afrol News, 11 June - Shareholders in the Norwegian seismic exploration company TGS-NOPEC were met by demonstrators today as they assembled to their annual general assembly. The company had signed an agreement with the Moroccan state and the oil companies Kerr McGee and TotalFinaElf to conduct a seismic survey in search for oil off the coast of occupied Western Sahara.
The Norwegian Support Committee for Western Sahara today organised a demonstration, welcoming the shareholders at their Oslo meeting (see photo). Committee leader Ronny Hansen told afrol News he had been assured by one of the main shareholders that the controversial Western Sahara agreement also would be discussed at the assembly.
The Committee also handed over an open letter to the shareholders and management of TGS-NOPEC, drawing their "attention to the very serious political and ethical implications of the agreement," which "clearly facilitates and legitimises the occupation of Western Sahara."
The UN's Legal Office had earlier pronounced that any actual exploitation of Western Sahara's oil resources by Morocco would be illegal as Morocco is not the administrative Power of the territory. TGS-NOPEC's activities - while not necessarily being illegal on their own means - are a necessary prerequisite for an illegal exploitation, the Committee's letter holds.
One of the principal shareholders in TGS-NOPEC is the Norwegian public National Insurance Scheme Fund, owning 4.6 percent of the company's shares. The Fund had been disturbed by the news of the agreement, which has been widely criticised as "politically naive" by the national financial press. The state-owned Fund, after contacting TGS-NOPEC, defended that the agreement in itself was not illegal, but still promised it would raise the matter in the company's general assembly.
After the general assembly, TGS-NOPEC's CEO Hank Hamilton and CFO Arne Helland were invited to meet Norwegian MP and member of the Parliament's Foreign Committee, Lars Rise, who advised the company that it should consult with the Polisario Front, being the rightful representatives of the territory. Rise reminded the company leaders their contract "ruptures with 40 years of Norwegian decolonisation policies" and that it was not "wise in a long-term perspective." He had also said this to PM and party fellow Bondevik and Minister of Foreign Affairs, Jan Petersen.
Hamilton and Helland however keep insisting that what TGS-NOPEC is doing "is not illegal" and that what will happen after they had produced their seismic study "is not our responsibility."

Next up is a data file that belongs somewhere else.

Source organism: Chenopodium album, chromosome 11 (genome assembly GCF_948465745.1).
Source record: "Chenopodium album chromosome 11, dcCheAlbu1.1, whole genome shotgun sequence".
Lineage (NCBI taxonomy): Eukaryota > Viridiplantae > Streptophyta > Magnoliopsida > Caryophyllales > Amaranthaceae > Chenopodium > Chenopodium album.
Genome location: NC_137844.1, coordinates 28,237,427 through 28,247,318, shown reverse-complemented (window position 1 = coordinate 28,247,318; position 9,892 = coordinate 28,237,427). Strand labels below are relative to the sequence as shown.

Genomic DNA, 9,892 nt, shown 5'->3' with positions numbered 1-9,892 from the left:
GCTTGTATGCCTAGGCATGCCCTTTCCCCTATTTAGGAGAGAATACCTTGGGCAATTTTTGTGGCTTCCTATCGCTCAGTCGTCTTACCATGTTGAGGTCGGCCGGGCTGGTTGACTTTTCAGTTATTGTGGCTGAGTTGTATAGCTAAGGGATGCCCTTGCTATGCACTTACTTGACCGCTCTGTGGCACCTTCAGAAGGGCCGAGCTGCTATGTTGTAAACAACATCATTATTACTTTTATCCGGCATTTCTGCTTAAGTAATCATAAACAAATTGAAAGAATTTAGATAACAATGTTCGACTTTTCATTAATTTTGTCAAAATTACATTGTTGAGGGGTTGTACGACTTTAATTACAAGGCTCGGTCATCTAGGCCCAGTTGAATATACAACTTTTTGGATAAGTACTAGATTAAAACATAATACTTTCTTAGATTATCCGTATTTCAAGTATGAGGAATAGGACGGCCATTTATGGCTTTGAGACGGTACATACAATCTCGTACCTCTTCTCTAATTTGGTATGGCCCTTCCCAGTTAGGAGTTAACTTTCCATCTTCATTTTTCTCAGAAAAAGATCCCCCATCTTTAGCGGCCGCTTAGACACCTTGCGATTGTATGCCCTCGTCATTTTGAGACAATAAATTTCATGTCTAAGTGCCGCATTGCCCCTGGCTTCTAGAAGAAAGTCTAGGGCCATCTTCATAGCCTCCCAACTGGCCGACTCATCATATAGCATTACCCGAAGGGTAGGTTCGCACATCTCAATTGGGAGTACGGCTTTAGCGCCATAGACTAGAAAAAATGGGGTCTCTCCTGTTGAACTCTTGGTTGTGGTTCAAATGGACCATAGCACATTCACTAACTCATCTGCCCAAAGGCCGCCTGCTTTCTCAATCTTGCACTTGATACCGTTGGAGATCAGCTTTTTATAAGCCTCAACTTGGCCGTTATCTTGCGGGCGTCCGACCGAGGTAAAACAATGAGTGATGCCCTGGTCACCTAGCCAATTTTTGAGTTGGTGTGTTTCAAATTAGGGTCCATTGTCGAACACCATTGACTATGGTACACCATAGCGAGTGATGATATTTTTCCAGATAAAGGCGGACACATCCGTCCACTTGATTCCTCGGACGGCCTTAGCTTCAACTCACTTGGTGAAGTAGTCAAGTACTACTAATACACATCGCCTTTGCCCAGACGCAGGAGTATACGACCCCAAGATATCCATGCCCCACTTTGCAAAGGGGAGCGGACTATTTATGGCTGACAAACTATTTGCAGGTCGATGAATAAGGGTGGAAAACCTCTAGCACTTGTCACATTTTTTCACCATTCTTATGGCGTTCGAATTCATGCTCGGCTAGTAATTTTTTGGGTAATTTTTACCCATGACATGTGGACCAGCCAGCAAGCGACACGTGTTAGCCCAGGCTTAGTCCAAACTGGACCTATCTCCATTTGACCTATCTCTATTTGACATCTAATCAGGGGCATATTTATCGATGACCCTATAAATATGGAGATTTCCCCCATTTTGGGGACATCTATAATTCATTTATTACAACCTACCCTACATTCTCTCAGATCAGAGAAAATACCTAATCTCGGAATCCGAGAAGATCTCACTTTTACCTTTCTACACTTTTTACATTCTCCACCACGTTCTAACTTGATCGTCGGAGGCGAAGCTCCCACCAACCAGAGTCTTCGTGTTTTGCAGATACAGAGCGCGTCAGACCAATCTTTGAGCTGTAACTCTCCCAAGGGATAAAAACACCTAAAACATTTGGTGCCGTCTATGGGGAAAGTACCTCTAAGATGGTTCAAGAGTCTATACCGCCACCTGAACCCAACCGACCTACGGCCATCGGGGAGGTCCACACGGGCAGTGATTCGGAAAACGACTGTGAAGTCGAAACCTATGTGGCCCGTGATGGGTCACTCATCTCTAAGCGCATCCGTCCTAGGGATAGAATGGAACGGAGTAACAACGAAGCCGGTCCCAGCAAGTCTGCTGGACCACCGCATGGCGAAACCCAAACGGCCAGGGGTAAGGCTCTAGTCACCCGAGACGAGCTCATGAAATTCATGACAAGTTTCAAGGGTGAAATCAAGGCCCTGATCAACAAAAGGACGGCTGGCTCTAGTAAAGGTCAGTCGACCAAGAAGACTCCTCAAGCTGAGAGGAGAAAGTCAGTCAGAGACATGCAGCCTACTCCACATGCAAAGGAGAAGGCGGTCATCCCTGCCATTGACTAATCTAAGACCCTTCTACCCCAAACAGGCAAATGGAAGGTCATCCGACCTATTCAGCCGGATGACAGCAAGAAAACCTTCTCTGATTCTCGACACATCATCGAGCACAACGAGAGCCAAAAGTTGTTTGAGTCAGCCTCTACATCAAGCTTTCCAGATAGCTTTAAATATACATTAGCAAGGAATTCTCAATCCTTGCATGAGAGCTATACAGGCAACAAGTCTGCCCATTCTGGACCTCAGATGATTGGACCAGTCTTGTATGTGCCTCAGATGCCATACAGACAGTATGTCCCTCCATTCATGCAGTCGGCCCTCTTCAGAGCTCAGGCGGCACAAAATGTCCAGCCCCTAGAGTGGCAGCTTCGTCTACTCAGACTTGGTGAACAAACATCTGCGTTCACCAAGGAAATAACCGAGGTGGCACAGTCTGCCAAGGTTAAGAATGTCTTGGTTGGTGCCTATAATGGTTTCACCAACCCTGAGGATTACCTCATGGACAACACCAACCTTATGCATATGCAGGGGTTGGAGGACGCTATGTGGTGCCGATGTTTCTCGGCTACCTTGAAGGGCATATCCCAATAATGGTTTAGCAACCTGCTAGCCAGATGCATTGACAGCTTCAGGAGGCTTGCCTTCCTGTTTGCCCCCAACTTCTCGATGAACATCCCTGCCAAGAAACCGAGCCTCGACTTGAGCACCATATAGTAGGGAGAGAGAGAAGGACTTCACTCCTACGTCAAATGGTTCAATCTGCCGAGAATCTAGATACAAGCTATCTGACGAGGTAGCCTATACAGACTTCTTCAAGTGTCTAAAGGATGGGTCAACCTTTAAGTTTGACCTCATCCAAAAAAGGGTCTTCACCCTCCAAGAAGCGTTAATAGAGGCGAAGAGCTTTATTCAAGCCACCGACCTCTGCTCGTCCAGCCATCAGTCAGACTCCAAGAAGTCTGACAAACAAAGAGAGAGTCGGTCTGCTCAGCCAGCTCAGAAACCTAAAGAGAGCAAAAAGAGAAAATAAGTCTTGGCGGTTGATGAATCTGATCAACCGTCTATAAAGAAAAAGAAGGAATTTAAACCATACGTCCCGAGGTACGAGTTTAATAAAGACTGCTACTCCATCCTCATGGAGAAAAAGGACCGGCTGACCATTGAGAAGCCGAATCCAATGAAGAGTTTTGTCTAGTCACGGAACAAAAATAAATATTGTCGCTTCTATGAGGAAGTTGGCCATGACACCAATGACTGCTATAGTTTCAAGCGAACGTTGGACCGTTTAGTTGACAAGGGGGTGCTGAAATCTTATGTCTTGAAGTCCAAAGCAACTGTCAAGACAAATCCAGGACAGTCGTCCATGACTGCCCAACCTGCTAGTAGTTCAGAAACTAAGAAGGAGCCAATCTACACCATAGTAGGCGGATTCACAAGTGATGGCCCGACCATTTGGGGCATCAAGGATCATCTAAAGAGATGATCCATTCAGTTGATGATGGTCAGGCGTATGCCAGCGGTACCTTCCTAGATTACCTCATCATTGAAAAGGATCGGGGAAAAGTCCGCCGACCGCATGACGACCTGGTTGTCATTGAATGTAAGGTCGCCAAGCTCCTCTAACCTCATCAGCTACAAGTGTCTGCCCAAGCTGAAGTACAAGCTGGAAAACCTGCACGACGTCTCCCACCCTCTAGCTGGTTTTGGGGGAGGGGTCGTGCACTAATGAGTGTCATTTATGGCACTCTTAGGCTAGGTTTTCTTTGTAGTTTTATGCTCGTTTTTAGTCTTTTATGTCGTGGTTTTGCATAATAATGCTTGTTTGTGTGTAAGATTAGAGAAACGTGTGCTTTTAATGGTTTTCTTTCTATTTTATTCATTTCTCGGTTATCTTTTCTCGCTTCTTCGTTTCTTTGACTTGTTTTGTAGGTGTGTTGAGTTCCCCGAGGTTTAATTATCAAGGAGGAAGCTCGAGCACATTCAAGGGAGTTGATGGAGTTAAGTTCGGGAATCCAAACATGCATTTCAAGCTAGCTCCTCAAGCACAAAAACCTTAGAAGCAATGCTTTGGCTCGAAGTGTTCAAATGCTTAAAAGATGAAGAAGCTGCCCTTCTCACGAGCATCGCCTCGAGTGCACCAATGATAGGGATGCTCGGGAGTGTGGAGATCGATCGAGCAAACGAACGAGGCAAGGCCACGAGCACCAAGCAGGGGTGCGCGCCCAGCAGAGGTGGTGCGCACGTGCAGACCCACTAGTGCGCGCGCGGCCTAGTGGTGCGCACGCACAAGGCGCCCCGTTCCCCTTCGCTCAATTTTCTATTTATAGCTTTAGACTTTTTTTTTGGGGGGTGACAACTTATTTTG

The Norwegian Support Committee for Western Sahara however argued that the data produced by TGS-NOPEC could only lead to illegal actions. "This is a political and ethical problem," Hansen told afrol News. "It is an ethic capitulation to claim that 'if we wouldn't do it, someone else would.'" Hansen further maintained that, even if TGS-NOPEC did "not want to be involved in a political issue," this was exactly what they were. "You cannot choose that in the case that it is already perceived as politics."
Even the company's naming of the territory in its press releases had been pure politics, Hansen holds. While even the UN refers to Western Sahara as the territory's official name, TGC-NOPEC's first statement on the deal referred to "Southern Morocco". When contacted by a TV reporter, TGC-NOPEC executive Stein Ove Isaksen corrected the name to "the Southern Provinces" (official Moroccan terminology) but refused to clarify which country he meant, or to participate in a live interview. In its last statement, TGC-NOPEC only refers to "north-west Africa".
Being one of the world's biggest seismic survey companies, TGC-NOPEC is one favourite investment target on the Oslo Stock Exchange. Norwegian economic analysts however hold TGC-NOPEC "has no idea at all of how to handle political matters". The company was taken totally by surprise by the political storm following its deal with Morocco.
Sources in the Norwegian financial press told afrol News TGC-NOPEC was "in panic" after the unwanted attention. If one major shareholder decides to sell off its shares in the company, this could lead to more sales and a significant loss of value for the company. Political pressure against the National Insurance Scheme Fund is high to get rid of its TGC-NOPEC shares.
By Rainer Chr. Hennig, afrol News editor